Sunday, August 15, 2010

Do Not Open by John Farndon

Do Not Open features secrets from around the world. Inside you'll find everything from A to Z: Abominable Snowman, bacteria, China, diamonds, eavesdropping, Fibonacci Numbers, gunpowder, Holy Grail, Ivan the Terrible, Jack the Ripper, Ku Klux Klan, lost tribes, Mary Queen of Scots, nuclear bombs, optical illusions, Plato, reincarnation, sleepwalking, telepathy, unicorns, vampires, Watergate, Xi'an pyramids, yeti, Fritz Zwicky, and much, much more. There are many ways to read the book: sequentially (like any other book), randomly by opening it at any page, or by starting at the beginning (or anywhere for that matter) and using the directions at the bottom of the pages to go to related articles.

This book blew me away. It's so great that every time I open the book it sucks me in. I can't stop. No wonder it's a New York Times bestseller. The book is filled with information that's new to me. I love learning new things and this book fit right in with that. The material is presented in an unusual, fun and quirky way, which makes the book fun to read. The pages are visually interesting because the text is arranged in a wide variety of formations, using many different fonts and font sizes. Along with the text there's plenty of phenomenal art work. There are collages, photographs, cartoons, flip out pages, flip out tabs, and a few other special effects. Not one boring page in the whole book.

The directions at the bottom of the page (called links) are a feature I particularly enjoy. They make this book different from others I've seen. The linking example given in the introduction goes as follows: Starting at "Hoaxes", the reader can than go to another page to read about "Anastasia: The Lost Princess", then to "Haunted Places", followed by "UFOs", which leads to "Men in Black", then "Surveillance". It goes on and on. This is my favourite way to read the book. Of course, on occasion I've also just picked it up and read a page or two. Either way, it's fun.

It was really hard to come up with some favourite pages. There are so many. Here's a short list of ones I really enjoyed:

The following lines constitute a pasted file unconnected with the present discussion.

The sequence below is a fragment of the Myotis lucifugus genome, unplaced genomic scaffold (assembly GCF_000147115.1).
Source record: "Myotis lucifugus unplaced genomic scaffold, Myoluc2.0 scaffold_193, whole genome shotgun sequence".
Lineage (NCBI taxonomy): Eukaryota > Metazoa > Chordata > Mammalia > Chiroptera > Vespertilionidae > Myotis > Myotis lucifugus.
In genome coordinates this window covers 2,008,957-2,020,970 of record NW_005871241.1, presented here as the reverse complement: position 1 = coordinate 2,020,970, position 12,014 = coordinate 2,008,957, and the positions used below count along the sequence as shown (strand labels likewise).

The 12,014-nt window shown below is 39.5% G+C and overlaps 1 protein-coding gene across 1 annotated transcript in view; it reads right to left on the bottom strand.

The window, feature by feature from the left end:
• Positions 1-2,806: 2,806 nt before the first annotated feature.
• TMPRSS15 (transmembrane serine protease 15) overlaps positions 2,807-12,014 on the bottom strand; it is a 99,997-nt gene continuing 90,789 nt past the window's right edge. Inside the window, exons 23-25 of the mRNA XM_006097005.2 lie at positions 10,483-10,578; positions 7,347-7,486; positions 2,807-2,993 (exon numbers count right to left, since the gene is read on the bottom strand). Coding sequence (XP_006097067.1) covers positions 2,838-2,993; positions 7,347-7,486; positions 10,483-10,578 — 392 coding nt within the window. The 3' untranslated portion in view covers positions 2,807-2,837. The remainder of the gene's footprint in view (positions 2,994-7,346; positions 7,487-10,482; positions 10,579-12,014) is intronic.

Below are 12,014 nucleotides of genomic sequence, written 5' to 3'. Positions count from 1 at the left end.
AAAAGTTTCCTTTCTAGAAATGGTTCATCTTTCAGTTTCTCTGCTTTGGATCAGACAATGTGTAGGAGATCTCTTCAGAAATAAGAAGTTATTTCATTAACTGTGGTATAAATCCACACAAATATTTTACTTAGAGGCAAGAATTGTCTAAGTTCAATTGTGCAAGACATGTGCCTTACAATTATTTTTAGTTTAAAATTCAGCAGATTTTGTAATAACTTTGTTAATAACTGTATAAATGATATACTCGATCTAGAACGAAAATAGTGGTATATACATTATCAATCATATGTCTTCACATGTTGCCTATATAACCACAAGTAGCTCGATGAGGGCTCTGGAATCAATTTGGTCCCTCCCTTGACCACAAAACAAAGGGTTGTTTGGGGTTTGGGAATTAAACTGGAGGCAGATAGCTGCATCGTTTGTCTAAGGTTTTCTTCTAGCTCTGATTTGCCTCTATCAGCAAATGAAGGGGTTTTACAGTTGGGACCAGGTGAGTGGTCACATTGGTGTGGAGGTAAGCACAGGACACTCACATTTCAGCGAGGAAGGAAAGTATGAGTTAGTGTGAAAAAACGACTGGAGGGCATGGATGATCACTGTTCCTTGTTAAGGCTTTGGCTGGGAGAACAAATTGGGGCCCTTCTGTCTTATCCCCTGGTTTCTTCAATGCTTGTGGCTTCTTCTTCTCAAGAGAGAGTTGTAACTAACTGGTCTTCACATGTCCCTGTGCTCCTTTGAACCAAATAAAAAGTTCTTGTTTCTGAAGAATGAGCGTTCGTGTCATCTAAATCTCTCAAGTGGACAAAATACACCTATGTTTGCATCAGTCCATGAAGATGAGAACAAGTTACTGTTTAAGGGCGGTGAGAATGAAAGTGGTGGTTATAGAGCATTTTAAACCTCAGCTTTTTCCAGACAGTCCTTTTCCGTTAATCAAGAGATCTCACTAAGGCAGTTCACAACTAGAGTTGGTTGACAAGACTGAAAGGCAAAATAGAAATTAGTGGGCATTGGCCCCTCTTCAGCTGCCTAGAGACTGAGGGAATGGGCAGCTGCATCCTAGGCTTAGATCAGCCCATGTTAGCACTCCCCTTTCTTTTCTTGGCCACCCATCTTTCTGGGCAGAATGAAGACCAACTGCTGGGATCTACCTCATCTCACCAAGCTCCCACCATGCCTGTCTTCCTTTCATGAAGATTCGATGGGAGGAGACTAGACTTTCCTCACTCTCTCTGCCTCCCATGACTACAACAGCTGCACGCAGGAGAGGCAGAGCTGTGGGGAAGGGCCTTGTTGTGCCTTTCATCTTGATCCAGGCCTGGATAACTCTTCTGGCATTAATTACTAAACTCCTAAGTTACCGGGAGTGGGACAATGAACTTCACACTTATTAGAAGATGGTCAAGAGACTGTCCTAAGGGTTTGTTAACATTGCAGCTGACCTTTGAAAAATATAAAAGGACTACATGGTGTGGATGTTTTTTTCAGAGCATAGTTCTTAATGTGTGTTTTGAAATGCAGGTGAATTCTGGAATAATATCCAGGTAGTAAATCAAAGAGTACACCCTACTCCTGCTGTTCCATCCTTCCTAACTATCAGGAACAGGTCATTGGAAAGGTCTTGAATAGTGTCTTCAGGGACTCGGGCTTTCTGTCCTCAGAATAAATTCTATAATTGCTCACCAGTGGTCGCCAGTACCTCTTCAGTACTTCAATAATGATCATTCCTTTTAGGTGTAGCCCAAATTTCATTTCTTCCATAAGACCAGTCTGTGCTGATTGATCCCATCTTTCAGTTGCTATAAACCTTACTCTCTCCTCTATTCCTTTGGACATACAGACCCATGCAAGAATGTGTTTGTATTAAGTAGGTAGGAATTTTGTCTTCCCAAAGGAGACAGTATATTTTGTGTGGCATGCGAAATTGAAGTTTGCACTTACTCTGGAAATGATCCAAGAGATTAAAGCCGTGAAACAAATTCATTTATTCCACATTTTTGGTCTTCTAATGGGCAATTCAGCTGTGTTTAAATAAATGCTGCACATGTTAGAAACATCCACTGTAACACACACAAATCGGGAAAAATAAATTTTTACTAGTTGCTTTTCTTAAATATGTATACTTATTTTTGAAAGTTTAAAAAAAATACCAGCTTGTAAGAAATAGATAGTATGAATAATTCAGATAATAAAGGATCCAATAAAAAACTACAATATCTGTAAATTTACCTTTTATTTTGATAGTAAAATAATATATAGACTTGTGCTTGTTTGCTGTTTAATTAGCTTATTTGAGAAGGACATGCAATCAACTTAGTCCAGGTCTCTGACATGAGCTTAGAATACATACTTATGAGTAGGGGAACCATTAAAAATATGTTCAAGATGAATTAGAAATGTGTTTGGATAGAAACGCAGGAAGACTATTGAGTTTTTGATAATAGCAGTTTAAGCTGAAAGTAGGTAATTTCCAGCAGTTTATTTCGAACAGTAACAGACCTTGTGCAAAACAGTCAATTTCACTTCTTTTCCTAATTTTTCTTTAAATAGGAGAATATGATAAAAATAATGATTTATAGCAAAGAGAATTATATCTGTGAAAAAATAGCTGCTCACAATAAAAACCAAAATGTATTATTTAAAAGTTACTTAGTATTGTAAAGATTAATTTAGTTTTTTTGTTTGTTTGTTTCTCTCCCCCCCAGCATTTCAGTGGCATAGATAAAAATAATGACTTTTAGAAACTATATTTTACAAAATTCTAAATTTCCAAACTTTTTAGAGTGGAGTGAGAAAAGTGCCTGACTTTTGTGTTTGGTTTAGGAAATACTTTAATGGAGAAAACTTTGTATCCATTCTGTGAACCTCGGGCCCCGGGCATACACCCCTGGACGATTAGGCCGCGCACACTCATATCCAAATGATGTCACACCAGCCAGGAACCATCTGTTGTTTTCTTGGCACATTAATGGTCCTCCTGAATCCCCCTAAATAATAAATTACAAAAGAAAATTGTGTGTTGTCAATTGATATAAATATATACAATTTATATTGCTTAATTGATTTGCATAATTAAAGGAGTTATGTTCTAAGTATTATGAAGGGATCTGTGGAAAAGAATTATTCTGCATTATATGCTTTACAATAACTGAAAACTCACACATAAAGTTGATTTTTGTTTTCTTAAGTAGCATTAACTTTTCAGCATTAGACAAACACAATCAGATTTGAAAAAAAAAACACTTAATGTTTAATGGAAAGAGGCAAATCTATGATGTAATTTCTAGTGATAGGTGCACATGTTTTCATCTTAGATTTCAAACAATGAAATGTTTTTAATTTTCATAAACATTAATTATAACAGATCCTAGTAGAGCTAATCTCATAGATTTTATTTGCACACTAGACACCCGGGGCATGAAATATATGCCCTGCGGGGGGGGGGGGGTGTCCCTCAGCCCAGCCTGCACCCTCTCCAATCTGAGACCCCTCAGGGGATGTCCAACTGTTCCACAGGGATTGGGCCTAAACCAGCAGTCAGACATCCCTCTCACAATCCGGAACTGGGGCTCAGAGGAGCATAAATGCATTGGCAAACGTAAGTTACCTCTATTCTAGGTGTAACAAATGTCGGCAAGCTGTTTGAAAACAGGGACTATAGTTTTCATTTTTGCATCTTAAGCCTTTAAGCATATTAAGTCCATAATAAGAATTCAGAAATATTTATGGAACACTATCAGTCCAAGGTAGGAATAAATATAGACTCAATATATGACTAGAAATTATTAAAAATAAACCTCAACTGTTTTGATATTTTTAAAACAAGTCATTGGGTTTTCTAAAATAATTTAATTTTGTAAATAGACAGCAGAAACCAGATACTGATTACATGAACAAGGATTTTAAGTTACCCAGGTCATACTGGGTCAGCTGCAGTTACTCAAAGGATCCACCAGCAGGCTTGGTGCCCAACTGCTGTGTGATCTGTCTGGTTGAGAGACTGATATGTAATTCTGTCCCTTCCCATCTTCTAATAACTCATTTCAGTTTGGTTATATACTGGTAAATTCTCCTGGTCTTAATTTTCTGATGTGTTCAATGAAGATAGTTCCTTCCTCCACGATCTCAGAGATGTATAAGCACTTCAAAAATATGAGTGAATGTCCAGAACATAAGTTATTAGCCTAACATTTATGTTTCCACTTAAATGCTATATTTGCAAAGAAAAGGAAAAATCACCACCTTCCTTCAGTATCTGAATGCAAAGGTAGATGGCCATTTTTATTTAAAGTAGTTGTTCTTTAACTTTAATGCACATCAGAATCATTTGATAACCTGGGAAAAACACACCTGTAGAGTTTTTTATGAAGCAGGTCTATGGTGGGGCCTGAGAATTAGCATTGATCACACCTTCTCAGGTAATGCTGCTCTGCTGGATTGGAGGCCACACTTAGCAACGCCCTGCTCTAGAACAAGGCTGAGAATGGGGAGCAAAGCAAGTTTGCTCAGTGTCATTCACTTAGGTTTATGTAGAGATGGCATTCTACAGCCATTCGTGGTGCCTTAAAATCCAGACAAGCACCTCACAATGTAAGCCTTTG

• Atlantis (pages 212-213): Did you know that there are 9 different sites that could be Atlantis?
  • Want a Strawberry Milkshake?(page 164-165): Did you know that a prepared strawberry milkshake gets its flavours from more than 60 chemicals and not a single strawberry? Yum.
  • Vatican (page 88-89): Did you know that the divorce documents of King Henry VIII are stored in the secret archives because of their sensitive nature?
  • Elvis (pages 242-243): Did you know that Elvis's coffin weighed 400kg (900 lb)? What was in there?

The book features a fantastic table of contents with not only a list of secrets, but also an explanation of what the secret is about. That makes it useful and a fascinating read all by itself. The index is equally useful with enough entries to make things easy to find. The glossary is ok and only features a small fraction of the items in the book. Since many of these items have already been explained on their respective pages, it makes me wonder if it is necessary at all. Still, it contains some interesting information in a concise format. It might be helpful to some readers.

I really think this book would be great for a reluctant readers, both young or old(er). I also think it would make a great coffee table book, except when you have company. Your visitors will probably spend more time with the book than they do with you. Lock it away, keep it to yourself and whatever you do, Do Not Open it [unless you want to learn something and have a good time doing it].

Highly recommended.

For more information about this book or to take a peek inside selected sections, please visit DK Canada's website.

I'd like to thank those nice people at DK Canada for this review copy.

Do Not Open by John Farndon, DK Publishing (Penguin), ©2007. ISBN 9780756662936(paperback), 256p.


  1. very interesting sounding book. Thanks.

  2. Sounds like a really fun book! Now, I wonder, given the DK Publishers: is this really a book for kids or is it directed towards adults?

    Happy reading!

  3. Thanks Heather. It's really interesting.

    The book is in the kids' catalogue and the description mentions ages 8-17. So, they are marketing it for kids and probably best fits in the kid genre. However, it's a very cool book and I'm sure a lot of adults (like me) will find it interesting. Thanks for stopping by.


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